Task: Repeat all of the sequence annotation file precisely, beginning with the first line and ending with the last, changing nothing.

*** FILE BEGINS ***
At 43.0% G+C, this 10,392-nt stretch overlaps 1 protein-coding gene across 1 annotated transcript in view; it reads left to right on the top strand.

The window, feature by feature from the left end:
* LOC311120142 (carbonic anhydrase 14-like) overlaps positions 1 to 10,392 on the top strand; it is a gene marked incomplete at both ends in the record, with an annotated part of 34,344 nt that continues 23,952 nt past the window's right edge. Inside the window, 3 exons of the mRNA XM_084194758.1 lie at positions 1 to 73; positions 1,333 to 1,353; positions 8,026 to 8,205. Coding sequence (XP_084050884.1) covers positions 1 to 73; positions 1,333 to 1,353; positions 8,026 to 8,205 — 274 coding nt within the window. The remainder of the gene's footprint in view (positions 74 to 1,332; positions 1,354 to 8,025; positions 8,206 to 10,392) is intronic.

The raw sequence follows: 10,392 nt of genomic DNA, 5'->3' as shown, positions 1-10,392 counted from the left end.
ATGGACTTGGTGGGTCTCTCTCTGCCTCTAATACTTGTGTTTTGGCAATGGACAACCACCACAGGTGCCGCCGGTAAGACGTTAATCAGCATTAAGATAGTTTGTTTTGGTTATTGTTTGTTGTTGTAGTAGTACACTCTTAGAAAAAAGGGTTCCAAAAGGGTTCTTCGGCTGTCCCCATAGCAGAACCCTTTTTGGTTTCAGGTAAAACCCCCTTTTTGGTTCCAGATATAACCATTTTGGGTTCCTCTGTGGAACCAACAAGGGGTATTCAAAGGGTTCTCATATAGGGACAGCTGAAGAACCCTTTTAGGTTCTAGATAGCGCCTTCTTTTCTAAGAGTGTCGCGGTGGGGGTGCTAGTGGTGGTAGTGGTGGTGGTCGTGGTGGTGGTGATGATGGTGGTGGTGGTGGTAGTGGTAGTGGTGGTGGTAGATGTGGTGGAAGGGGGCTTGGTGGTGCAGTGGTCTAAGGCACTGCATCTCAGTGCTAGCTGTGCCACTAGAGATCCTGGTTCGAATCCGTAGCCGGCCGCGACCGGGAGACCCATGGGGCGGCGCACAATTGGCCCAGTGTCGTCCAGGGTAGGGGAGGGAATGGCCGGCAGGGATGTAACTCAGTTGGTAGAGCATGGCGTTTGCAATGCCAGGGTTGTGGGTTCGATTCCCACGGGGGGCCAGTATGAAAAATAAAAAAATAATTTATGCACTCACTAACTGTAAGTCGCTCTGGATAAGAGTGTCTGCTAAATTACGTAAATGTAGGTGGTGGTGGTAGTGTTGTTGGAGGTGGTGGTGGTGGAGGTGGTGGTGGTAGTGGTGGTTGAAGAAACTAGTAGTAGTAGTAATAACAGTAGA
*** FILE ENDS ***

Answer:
At 43.0% G+C, this 10,392-nt stretch overlaps 1 protein-coding gene across 1 annotated transcript in view; it reads left to right on the top strand.

The window, feature by feature from the left end:
* LOC311120142 (carbonic anhydrase 14-like) overlaps positions 1 to 10,392 on the top strand; it is a gene marked incomplete at both ends in the record, with an annotated part of 34,344 nt that continues 23,952 nt past the window's right edge. Inside the window, 3 exons of the mRNA XM_084194758.1 lie at positions 1 to 73; positions 1,333 to 1,353; positions 8,026 to 8,205. Coding sequence (XP_084050884.1) covers positions 1 to 73; positions 1,333 to 1,353; positions 8,026 to 8,205 — 274 coding nt within the window. The remainder of the gene's footprint in view (positions 74 to 1,332; positions 1,354 to 8,025; positions 8,206 to 10,392) is intronic.

The raw sequence follows: 10,392 nt of genomic DNA, 5'->3' as shown, positions 1-10,392 counted from the left end.
ATGGACTTGGTGGGTCTCTCTCTGCCTCTAATACTTGTGTTTTGGCAATGGACAACCACCACAGGTGCCGCCGGTAAGACGTTAATCAGCATTAAGATAGTTTGTTTTGGTTATTGTTTGTTGTTGTAGTAGTACACTCTTAGAAAAAAGGGTTCCAAAAGGGTTCTTCGGCTGTCCCCATAGCAGAACCCTTTTTGGTTTCAGGTAAAACCCCCTTTTTGGTTCCAGATATAACCATTTTGGGTTCCTCTGTGGAACCAACAAGGGGTATTCAAAGGGTTCTCATATAGGGACAGCTGAAGAACCCTTTTAGGTTCTAGATAGCGCCTTCTTTTCTAAGAGTGTCGCGGTGGGGGTGCTAGTGGTGGTAGTGGTGGTGGTCGTGGTGGTGGTGATGATGGTGGTGGTGGTGGTAGTGGTAGTGGTGGTGGTAGATGTGGTGGAAGGGGGCTTGGTGGTGCAGTGGTCTAAGGCACTGCATCTCAGTGCTAGCTGTGCCACTAGAGATCCTGGTTCGAATCCGTAGCCGGCCGCGACCGGGAGACCCATGGGGCGGCGCACAATTGGCCCAGTGTCGTCCAGGGTAGGGGAGGGAATGGCCGGCAGGGATGTAACTCAGTTGGTAGAGCATGGCGTTTGCAATGCCAGGGTTGTGGGTTCGATTCCCACGGGGGGCCAGTATGAAAAATAAAAAAATAATTTATGCACTCACTAACTGTAAGTCGCTCTGGATAAGAGTGTCTGCTAAATTACGTAAATGTAGGTGGTGGTGGTAGTGTTGTTGGAGGTGGTGGTGGTGGAGGTGGTGGTGGTAGTGGTGGTTGAAGAAACTAGTAGTAGTAGTAATAACAGTAGA